Pretty Much True…, recently featured on Faith Middleton’s Book Show (NPR), is free on Kindle this weekend.
I’m a fan of free things. And if you are, too, pick up a free copy of Pretty Much True…! (Live in the UK? Here’s yours.)
Promotion ends Sunday, Feb. 24. I hope you’ll take advantage!
I’ll be honest: this isn’t the sort of book I go for, but I’ve been trying to step out of my comfort zone when it comes to fiction, and in this case, I’m glad I did. Pretty Much True… challenges the typical definition of a war novel. – Todd Keisling
If novels were people, Pretty Much True… would be the love child of The Bell Jar and The Things They Carried. –UnfunnyMe‘s TMarie
There are few stories written from the point of view of a loved one back home waiting, and waiting some more, not knowing if or how the soldier will return home. Perhaps that’s because so few have found an interesting way to write such a story, but that has changed, thanks to Kristen Tsetsi. – Carol Hoenig, the Huffington Post
…military service is largely a class issue motivated by the lack of social programs in the U.S. such as taxpayer-funded post-secondary education and health care. Service is not really voluntary; it is coerced and incentivized.
Bethanne Patrick, in a recent editorial for The Daily Beast, asks that we take a moment to step away from the characters in the forefront of the General Petraeus cheating scandal (characters include Petraeus, his former sexual partner Paula Broadwell, socialite [I can't believe that's an actual title] Jill Kelley, and General John Allen) to remember Petraeus’ wife, Holly Petraeus.
A friend told me I was being too “journalistic” when answering interview questions about Pretty Much True… .
You wrote a fictional story in which the characters and actions were different but the feelings and the fear were the same. Get PERSONAL.
I never wanted to do that before, because I wanted to emphasize that the overall feeling of the experience, not my experience but the experience, was what was important. But she made me see that one experience, the story, wouldn’t exist without the other, the reality. Continue reading →
I just found this in a file while doing a search for something somewhat related. After spending so much time with Pretty Much True…, there are actually times, now, I can’t remember whether something in the book happened only in the book, or whether it’s a real memory.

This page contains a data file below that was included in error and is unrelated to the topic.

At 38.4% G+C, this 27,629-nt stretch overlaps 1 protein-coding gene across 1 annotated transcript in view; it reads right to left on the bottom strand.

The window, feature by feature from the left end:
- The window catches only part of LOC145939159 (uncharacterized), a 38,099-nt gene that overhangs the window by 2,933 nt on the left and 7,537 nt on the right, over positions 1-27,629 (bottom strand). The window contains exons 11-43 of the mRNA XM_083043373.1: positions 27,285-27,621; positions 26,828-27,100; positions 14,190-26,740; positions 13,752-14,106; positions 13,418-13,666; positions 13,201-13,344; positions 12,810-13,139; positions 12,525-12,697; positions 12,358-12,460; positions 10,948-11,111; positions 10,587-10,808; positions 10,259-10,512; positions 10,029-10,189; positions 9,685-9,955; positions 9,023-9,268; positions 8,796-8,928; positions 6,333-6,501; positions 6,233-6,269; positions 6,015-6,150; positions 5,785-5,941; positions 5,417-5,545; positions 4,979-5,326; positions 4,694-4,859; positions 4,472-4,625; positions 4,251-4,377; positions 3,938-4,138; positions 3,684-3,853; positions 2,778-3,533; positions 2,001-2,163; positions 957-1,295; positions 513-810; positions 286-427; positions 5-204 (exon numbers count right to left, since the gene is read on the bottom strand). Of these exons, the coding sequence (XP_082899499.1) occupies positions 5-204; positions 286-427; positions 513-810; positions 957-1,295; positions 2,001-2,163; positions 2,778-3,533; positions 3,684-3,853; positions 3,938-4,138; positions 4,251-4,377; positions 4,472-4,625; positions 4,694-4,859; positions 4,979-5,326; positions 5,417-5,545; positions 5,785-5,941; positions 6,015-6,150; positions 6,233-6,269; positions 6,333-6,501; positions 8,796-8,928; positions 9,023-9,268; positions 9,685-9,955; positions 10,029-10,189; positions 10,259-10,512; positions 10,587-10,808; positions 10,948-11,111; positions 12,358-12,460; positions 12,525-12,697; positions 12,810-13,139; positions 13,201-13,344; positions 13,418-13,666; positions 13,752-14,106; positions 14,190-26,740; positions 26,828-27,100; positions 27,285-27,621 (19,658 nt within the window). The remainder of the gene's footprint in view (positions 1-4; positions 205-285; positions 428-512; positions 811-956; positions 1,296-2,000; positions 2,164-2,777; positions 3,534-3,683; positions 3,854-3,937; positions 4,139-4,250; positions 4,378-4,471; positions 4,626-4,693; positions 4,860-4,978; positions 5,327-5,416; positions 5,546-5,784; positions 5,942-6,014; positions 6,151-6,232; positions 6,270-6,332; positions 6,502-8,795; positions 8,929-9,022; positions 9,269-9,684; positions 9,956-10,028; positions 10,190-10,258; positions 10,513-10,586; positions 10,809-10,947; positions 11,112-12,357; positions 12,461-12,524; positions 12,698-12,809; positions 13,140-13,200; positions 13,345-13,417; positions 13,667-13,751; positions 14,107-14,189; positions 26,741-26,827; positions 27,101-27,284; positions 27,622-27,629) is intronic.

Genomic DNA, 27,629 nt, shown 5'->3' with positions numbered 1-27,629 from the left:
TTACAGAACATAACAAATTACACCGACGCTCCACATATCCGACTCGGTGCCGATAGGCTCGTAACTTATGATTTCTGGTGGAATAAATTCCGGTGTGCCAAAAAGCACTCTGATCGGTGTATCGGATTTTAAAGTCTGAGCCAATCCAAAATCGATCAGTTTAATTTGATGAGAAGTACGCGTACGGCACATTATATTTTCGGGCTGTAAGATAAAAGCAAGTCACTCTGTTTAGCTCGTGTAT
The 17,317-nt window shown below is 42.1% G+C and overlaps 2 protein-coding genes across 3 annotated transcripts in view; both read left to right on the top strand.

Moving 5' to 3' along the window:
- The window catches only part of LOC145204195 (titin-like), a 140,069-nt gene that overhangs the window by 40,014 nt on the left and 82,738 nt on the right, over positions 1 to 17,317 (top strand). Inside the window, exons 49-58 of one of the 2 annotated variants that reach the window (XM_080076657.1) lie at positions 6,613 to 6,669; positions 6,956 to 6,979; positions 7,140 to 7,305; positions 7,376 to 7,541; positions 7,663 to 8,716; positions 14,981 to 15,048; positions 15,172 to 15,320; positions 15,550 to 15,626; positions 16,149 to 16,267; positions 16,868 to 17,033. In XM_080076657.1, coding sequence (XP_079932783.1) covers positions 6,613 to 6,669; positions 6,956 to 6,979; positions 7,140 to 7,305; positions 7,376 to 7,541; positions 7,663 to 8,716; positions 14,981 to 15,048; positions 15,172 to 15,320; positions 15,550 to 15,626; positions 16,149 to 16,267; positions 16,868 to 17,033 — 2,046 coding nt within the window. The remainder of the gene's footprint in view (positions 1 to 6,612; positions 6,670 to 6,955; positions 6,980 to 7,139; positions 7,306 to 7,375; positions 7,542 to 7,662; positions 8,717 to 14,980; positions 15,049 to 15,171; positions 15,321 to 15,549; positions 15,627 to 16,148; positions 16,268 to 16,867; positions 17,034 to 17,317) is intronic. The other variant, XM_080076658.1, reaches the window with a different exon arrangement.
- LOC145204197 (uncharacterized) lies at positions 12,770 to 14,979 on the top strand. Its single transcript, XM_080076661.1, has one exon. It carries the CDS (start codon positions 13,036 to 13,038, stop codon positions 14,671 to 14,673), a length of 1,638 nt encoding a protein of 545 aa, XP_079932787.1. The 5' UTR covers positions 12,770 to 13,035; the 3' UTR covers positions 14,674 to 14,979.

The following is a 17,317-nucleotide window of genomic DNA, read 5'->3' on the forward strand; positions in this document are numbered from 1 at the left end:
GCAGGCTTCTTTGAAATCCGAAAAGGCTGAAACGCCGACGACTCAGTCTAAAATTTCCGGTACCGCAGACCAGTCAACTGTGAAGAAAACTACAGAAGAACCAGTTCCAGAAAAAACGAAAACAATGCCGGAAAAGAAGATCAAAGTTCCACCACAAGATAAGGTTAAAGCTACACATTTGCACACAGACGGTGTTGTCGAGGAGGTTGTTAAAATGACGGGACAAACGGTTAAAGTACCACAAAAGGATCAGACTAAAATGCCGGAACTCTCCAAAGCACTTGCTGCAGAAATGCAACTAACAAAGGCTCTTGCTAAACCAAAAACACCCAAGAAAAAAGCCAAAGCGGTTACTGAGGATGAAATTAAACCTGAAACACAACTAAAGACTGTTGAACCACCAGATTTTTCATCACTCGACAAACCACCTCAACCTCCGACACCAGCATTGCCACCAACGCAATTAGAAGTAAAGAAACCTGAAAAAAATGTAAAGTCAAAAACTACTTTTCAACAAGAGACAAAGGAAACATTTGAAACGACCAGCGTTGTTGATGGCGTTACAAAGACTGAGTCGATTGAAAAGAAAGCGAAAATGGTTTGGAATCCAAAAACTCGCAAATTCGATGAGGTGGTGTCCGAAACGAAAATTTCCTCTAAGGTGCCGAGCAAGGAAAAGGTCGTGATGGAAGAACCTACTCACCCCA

A lot of Pretty Much True… rings true because I used my experience to guide the fiction, but now and then I’ll be reminded of just how many little pieces of reality also became Mia’s reality. The following true (real true, not pretty much true) account was saved as a file called “guest post,” but I don’t remember who it was for or whether it was ever sent: Continue reading →
I just wrote something very close to the following (it’s been very lightly edited for blog-worthiness) in a personal email and thought it was worth sharing here.
I didn’t write PMT only because I wanted to tell a story – I wrote it because the experience of Ian being in Iraq was so overwhelmingly … overwhelming (!) and so many other people were experiencing the same thing that I knew it was one of the sides / impacts / experiences of war that more people should be aware of. I knew it was something that would be easy for those who had never lived it to disregard unless they knew more about it. Continue reading →
I found this search term in my website stats today:
“resenting husband for being deployed”
If you copy and paste it into a search field, one of the results to turn up is a blog post written by a woman who resents her traveling husband for spending a lot of time away from home. A military spouse comes to her aid in the comments section:
There are LOTS of things you can do!!! I’m an expert at this! I’ve been an Army wife for 12 years. We’ve NEVER lived near family (we are currently in KS and family is in FL). And, during the past 8 years my husband has been deployed to Iraq more than once (he’s there right now). So, I am a single mom for 6-12 months at a time. I have 3 kids (5y, 2y, and 6mo). Here are my suggestions…
It’s not uncommon to read/see military spouses in this role: practiced when it comes to separation, pros at living the all-but-romantically single life, independent, and happy to help others learn to be independent, too. But Continue reading →
When Charlie Sheen received wide, feature-length media coverage of his erratic, self-indulgent behavior while soldiers dying in Afghanistan received little to no mention by the networks, someone disgusted by the media’s priorities created Continue reading →